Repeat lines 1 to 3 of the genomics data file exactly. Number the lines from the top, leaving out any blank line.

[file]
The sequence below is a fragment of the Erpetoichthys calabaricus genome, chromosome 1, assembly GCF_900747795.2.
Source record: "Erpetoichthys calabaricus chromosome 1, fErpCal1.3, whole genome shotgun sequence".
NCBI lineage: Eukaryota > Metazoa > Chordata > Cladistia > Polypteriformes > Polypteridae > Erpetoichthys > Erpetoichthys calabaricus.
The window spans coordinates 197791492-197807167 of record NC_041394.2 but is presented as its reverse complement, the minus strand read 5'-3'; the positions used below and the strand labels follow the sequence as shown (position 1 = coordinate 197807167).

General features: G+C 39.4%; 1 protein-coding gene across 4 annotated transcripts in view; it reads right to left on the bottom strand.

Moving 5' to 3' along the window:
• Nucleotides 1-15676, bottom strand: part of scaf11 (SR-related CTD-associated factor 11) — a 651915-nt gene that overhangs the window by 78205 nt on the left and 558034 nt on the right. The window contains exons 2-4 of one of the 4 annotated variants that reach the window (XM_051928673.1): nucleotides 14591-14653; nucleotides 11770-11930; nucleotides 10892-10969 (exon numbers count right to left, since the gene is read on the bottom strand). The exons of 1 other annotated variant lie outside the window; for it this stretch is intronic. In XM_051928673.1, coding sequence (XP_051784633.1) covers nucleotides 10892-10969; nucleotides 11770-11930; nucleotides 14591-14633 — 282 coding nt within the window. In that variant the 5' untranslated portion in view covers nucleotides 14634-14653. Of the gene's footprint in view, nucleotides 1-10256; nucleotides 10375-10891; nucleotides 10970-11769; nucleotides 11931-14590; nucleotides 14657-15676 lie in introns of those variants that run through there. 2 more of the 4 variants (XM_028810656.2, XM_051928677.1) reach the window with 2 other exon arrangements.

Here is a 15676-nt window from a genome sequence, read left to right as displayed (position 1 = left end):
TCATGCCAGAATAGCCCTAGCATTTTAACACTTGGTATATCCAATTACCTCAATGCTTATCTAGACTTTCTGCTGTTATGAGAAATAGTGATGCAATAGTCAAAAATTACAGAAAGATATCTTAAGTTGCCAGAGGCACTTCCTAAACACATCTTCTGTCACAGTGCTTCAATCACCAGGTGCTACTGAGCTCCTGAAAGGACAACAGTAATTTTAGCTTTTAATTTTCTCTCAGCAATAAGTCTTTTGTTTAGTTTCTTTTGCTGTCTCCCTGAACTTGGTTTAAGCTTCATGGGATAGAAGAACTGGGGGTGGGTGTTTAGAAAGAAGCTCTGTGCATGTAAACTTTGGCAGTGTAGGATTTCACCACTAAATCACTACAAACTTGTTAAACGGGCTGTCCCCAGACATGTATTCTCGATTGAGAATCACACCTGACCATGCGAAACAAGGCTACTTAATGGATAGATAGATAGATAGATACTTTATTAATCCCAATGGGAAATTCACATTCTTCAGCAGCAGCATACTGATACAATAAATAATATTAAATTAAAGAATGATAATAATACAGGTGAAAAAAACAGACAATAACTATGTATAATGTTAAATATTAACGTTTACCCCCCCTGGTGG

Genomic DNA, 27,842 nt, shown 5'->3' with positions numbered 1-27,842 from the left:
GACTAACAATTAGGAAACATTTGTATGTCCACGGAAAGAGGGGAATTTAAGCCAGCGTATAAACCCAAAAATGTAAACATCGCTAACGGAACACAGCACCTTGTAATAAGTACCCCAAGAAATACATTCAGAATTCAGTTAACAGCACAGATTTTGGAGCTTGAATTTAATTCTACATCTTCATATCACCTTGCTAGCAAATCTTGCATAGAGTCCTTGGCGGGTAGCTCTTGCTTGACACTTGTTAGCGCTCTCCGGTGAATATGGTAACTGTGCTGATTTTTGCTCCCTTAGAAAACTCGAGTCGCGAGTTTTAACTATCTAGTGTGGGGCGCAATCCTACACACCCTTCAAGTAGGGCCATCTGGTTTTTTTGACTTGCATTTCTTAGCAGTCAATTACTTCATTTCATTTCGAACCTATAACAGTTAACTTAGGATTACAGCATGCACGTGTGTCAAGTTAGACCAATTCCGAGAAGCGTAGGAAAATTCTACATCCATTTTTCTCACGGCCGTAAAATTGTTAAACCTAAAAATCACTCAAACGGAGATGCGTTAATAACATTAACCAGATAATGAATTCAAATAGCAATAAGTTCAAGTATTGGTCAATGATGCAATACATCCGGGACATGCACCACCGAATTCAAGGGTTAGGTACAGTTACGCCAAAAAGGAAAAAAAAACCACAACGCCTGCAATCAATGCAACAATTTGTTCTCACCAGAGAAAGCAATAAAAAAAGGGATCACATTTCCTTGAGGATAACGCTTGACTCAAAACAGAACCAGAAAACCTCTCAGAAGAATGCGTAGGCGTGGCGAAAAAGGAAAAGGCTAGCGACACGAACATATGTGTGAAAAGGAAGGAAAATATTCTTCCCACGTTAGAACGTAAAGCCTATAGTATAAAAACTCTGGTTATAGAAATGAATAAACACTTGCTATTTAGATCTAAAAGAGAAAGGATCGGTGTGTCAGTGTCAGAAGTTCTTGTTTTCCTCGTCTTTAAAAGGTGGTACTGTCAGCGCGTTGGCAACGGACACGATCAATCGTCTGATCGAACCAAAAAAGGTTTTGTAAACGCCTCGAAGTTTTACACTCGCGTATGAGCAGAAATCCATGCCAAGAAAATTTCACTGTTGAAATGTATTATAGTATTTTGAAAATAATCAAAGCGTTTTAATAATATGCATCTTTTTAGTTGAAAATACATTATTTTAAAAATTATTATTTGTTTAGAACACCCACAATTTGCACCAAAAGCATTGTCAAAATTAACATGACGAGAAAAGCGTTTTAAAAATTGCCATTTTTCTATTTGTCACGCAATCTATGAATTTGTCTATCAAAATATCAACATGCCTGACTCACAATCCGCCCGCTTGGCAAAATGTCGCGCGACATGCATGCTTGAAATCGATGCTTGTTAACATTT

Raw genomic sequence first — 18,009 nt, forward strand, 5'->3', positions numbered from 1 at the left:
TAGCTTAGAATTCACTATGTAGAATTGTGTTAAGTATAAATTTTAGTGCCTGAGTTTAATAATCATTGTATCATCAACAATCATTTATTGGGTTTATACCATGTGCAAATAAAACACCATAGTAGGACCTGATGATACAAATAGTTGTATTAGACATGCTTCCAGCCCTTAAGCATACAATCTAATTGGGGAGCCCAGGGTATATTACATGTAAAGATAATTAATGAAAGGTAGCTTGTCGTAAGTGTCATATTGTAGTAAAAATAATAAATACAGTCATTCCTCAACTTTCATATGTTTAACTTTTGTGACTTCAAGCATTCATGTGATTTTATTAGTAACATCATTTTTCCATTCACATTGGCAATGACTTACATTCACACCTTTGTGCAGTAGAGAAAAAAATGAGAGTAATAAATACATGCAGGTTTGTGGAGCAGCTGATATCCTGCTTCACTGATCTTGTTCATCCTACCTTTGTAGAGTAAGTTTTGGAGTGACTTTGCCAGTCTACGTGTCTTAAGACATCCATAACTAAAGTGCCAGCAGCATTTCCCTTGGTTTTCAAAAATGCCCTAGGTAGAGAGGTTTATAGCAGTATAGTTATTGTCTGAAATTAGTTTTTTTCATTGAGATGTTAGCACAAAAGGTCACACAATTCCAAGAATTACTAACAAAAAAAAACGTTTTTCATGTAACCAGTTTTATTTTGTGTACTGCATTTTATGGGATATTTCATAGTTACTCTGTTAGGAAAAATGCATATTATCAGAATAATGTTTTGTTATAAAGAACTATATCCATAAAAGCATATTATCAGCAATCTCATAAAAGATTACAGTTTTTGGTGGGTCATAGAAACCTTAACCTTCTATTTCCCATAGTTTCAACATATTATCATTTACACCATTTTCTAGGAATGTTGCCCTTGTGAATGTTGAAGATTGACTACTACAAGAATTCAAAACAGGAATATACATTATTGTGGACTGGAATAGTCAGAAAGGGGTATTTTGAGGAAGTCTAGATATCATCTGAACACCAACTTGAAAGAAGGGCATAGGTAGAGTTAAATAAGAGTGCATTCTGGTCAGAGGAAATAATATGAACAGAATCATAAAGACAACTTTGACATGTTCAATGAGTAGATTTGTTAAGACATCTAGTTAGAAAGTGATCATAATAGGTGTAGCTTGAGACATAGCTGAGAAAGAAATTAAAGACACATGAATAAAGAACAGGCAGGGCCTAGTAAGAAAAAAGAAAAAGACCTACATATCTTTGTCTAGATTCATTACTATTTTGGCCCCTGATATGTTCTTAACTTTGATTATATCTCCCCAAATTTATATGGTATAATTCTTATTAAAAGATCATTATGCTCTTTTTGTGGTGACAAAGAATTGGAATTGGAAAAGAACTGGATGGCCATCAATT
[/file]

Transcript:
The sequence below is a fragment of the Erpetoichthys calabaricus genome, chromosome 1, assembly GCF_900747795.2.
Source record: "Erpetoichthys calabaricus chromosome 1, fErpCal1.3, whole genome shotgun sequence".
NCBI lineage: Eukaryota > Metazoa > Chordata > Cladistia > Polypteriformes > Polypteridae > Erpetoichthys > Erpetoichthys calabaricus.